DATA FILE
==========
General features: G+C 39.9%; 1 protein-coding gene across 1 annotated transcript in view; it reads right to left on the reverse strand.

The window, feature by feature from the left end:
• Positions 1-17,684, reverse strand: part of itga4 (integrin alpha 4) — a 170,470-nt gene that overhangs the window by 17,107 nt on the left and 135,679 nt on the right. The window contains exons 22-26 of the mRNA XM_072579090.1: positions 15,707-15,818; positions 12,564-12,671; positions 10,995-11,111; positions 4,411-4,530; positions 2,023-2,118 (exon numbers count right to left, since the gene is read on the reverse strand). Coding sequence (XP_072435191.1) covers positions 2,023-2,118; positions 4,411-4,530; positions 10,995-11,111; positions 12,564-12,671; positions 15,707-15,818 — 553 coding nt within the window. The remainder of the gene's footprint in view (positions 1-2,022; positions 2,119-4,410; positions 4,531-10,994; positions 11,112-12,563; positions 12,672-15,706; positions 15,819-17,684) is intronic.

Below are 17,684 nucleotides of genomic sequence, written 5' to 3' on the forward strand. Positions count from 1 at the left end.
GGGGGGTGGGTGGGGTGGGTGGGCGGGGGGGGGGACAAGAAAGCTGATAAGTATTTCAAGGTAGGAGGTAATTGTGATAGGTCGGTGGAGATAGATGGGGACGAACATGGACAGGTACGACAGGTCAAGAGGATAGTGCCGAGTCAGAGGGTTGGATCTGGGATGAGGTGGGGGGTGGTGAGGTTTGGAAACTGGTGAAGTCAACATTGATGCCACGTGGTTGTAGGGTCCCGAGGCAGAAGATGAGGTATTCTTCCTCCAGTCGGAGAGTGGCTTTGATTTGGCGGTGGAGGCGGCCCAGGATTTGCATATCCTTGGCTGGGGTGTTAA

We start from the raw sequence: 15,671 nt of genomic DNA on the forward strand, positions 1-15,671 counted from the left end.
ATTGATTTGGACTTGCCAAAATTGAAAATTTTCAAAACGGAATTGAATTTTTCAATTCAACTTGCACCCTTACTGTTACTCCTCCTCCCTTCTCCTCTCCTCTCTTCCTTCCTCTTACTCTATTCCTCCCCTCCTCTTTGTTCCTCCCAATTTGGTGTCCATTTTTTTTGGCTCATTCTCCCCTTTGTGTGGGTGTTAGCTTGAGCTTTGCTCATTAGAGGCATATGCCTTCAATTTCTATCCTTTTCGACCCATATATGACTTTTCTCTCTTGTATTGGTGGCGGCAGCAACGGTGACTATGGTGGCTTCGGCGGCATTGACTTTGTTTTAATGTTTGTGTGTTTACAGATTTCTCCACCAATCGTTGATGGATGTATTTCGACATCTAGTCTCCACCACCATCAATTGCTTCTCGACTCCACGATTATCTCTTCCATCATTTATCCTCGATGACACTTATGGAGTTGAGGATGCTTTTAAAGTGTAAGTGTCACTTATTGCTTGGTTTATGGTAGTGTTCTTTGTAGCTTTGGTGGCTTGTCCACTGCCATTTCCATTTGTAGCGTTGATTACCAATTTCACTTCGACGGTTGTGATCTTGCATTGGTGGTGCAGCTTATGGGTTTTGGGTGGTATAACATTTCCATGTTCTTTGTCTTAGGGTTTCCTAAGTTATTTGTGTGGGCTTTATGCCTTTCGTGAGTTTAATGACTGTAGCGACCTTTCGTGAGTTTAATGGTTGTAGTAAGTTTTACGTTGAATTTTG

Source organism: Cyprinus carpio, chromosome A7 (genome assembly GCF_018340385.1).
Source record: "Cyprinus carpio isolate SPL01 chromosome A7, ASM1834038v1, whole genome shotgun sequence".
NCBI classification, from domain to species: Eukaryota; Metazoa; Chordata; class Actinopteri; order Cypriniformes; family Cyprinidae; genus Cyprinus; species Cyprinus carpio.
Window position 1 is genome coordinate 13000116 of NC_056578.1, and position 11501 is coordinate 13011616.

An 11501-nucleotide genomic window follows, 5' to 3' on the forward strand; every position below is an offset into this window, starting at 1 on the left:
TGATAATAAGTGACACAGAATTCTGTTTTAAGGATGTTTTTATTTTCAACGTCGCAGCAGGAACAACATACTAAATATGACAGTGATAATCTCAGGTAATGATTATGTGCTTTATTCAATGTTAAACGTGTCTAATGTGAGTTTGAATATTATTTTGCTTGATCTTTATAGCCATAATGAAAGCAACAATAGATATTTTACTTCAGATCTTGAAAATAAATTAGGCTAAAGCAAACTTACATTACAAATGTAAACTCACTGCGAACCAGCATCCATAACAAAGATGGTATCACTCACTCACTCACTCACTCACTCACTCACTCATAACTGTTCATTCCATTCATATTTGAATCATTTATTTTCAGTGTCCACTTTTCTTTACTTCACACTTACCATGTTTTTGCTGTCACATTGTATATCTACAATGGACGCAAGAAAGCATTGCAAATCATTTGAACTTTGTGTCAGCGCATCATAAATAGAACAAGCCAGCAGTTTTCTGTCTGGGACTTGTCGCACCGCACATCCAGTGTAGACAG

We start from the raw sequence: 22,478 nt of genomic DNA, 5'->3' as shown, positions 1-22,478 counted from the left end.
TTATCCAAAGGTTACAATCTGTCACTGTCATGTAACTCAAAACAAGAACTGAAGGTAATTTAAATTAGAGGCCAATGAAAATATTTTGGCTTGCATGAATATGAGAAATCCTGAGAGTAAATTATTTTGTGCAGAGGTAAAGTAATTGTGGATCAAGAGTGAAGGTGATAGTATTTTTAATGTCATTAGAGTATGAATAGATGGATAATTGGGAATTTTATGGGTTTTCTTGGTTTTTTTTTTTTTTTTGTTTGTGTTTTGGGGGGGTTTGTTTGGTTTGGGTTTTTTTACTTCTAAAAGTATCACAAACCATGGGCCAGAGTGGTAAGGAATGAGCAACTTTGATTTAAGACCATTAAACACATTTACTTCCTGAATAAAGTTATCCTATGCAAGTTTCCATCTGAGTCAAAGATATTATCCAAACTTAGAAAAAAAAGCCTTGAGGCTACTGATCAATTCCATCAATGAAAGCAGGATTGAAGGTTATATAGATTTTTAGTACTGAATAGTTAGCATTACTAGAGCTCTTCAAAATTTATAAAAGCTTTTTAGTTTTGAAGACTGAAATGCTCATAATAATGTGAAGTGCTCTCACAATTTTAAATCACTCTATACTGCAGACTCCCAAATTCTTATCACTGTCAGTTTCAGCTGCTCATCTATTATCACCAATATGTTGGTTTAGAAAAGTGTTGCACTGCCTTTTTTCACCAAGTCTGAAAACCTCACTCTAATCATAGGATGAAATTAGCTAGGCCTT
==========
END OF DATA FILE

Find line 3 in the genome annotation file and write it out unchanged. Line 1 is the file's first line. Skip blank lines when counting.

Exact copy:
• Positions 1-17,684, reverse strand: part of itga4 (integrin alpha 4) — a 170,470-nt gene that overhangs the window by 17,107 nt on the left and 135,679 nt on the right. The window contains exons 22-26 of the mRNA XM_072579090.1: positions 15,707-15,818; positions 12,564-12,671; positions 10,995-11,111; positions 4,411-4,530; positions 2,023-2,118 (exon numbers count right to left, since the gene is read on the reverse strand). Coding sequence (XP_072435191.1) covers positions 2,023-2,118; positions 4,411-4,530; positions 10,995-11,111; positions 12,564-12,671; positions 15,707-15,818 — 553 coding nt within the window. The remainder of the gene's footprint in view (positions 1-2,022; positions 2,119-4,410; positions 4,531-10,994; positions 11,112-12,563; positions 12,672-15,706; positions 15,819-17,684) is intronic.